6 Actors Who Actually Should Play Rivers Cuomo in His Fox Sitcom ‘Detour’

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Yesterday it was announced that Detour, the Fox sitcom based on Weezer frontman Rivers Cuomo‘s Harvard studies during the height of the band’s fame, had found its leading man in an exceedingly hot British actor with abs. He has a name, obviously: Ben Aldridge. He sounds like a great guy and all, and he’s done some solid work for the BBC (Our Girl), but he’s no Cuomo. I mean…

Ben Aldridge in BBC’s “Our Girl” miniseries.

For the sake of my own Cuomo dedication, I’m gonna let our friends at A.V. Club tackle all the things that are flawed about Detour’s casting: “Seen above showing off the rock-hard abs and chiseled physique that made Cuomo famous, Aldridge will be playing the role of Michael Sturges, a ‘charming rock star who made the unexpected choice at age 30 to quit his band and go back to college.’ He’ll be joined by Joey Morgan as Walter, Michael’s ‘brilliant but socially anxious/awkward college roommate,’ which makes it sound like there was some kind of mixup in the writers’ room over which character was supposed to be based on Cuomo.”

And so, here are six actors who would be better in the Cuomo role — that is, if Detour wants to keep any semblance of Cuomo’s socially awkward charm in the show. (They should — I imagine that would make the Sturges character unique.)

Michael Cera

I know what you’re thinking: Michael Cera is incapable of being any character that isn’t Michael Cera on some level. He’s the Jack Nicholson of young indie dorks. Here’s the thing: Michael Cera and Rivers Cuomo circa 1996 have the same awkward yet slightly cool, emotional yet slightly creepy person. At the very least, their sweater collections are identical. While Detour seems to be channeling Cuomo’s nerdiness into the best friend role, I know I speak for Cuomo devotees when I say that the contradiction of a geek rock star was a big part of what made him stand out amongst his more conventionally charming peers. It’s hard to imagine any semblance of Cuomo coming from a man who is so traditionally masculine and handsomely chiseled, not to mention downright pretty.

Justin Long

Speaking of sweater collections, I happen to remember that on the early 2000s TV show Ed, i.e. Justin Long’s first big role, they dressed his nerdy high school character Warren Cheswick in many of the same sweaters Rivers Cuomo was sporting circa Weezer’s 2001 comeback. (There’s no explanation at to why I remember that, besides: it’s just something you obsess over at a teenage Cuomosexual.) Since then, I have linked Long and Cuomo in my head. Though the 36-year-old actor looks a little older than Detour‘s 30-year-old protagonist — not to mention is probably pretty expensive since he’s a “name” — I’ve always liked Long in comedic roles on TV. Case in point: his recent return to New Girl, which is on the same network as Detour (Fox).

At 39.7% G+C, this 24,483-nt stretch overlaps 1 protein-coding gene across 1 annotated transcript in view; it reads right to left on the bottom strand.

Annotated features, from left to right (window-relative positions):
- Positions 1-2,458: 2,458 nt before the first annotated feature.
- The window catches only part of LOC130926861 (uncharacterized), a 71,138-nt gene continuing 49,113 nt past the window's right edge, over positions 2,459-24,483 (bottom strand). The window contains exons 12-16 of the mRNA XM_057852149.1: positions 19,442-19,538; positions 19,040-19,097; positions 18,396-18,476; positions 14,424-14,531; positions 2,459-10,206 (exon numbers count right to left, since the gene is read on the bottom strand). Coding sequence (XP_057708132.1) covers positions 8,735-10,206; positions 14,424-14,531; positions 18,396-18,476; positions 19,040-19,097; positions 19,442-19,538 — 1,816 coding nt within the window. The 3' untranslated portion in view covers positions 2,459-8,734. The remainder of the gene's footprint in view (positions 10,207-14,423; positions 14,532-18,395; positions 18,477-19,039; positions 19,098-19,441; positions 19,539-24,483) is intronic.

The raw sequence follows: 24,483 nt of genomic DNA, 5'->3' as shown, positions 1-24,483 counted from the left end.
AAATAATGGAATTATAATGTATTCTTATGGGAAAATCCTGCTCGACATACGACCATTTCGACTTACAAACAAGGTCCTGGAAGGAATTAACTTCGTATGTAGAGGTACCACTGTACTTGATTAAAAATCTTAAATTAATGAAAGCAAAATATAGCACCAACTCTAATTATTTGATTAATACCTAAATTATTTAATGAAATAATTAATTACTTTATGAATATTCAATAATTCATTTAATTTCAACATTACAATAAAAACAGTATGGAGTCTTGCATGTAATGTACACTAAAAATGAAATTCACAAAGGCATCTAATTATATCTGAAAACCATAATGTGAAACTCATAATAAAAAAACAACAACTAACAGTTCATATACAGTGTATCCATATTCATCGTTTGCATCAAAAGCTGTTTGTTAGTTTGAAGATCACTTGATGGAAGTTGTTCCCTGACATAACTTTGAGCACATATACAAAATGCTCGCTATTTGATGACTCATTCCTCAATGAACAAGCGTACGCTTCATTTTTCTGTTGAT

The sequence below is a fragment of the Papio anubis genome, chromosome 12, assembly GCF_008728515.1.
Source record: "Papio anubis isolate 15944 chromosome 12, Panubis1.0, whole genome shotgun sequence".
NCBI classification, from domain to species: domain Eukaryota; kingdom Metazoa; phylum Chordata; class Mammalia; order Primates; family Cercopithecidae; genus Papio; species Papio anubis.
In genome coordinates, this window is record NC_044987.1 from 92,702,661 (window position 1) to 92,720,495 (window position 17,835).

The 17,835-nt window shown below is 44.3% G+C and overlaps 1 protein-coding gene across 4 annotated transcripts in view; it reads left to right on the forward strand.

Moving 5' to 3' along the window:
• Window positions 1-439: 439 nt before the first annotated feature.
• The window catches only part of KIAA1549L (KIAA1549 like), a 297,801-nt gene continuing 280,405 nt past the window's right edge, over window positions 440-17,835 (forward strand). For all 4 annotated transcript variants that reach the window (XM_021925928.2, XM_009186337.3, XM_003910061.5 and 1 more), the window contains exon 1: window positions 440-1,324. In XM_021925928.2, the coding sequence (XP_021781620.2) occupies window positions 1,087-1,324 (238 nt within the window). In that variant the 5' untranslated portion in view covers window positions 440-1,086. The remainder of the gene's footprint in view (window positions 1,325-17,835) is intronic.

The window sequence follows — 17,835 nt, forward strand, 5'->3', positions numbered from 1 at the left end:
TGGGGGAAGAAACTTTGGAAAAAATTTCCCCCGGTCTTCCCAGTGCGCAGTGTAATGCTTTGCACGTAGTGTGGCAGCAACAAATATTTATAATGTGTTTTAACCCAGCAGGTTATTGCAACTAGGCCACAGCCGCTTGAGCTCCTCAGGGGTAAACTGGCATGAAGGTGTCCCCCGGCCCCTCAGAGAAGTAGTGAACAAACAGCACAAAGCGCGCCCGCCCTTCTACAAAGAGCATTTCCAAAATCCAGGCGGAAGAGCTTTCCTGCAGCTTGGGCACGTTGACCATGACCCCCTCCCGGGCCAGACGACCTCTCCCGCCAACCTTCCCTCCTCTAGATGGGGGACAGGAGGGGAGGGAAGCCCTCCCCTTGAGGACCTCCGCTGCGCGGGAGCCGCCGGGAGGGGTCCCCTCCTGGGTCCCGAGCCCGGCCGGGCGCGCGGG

Craig Roberts

As a lovestruck teen in the titular role of Oliver Tate, Roberts made the 2010 British rom-com Submarine a coming-of-age favorite among indie film fans. The 24-year-old actor has pivoted towards support roles in bro-comedies like 22 Jump Street and Neighbors in recent years, but there’s something about Tate that feels more appropriate in more emotional roles.

Kevin McHale

It may be difficult to look at Kevin McHale, 26, and not instantly think of Artie from Glee, whose look is most definitely inspired by Cuomo at his most Buddy Holly. With Glee ending in a matter of weeks, McHale suddenly has some time on his hands, and he wouldn’t even have to switch networks. Most crucially, he has a fantastic vocal range. When your sitcom’s protagonist is the frontman of a band, there’s a good chance a plotline that requires singing will emerge.

Christopher Mintz-Plasse

Mintz-Plasse, 25, is best known as McLovin’ from Superbad, aka the high school dork even the other losers avoid. Since this breakout 2007 role, he’s played the nerd role repeatedly, eventually growing out of his awkwardness just enough to play a crime boss’s son in Kick-Ass. He’s just charismatic enough to seem capable of leading a crowd, and sharp enough in his comedic talents to carry a network sitcom.

Paul Marcarelli

Verizon’s “Can You Hear Me Now?” guy from 2002 to 2011 is mostly just my idea of a meta joke. If you were a known Weezer fan during the early 2000s, someone in your social circle probably felt the need to point out that the Verizon dweeb looked like the singer of your then-favorite band. This casting probably wouldn’t work because Marcarelli and Cuomo are the same age (44), and Detour‘s protagonist is supposed to be 30, but if Fox can cast a babe with abs as Cuomo’s character, we can all dream.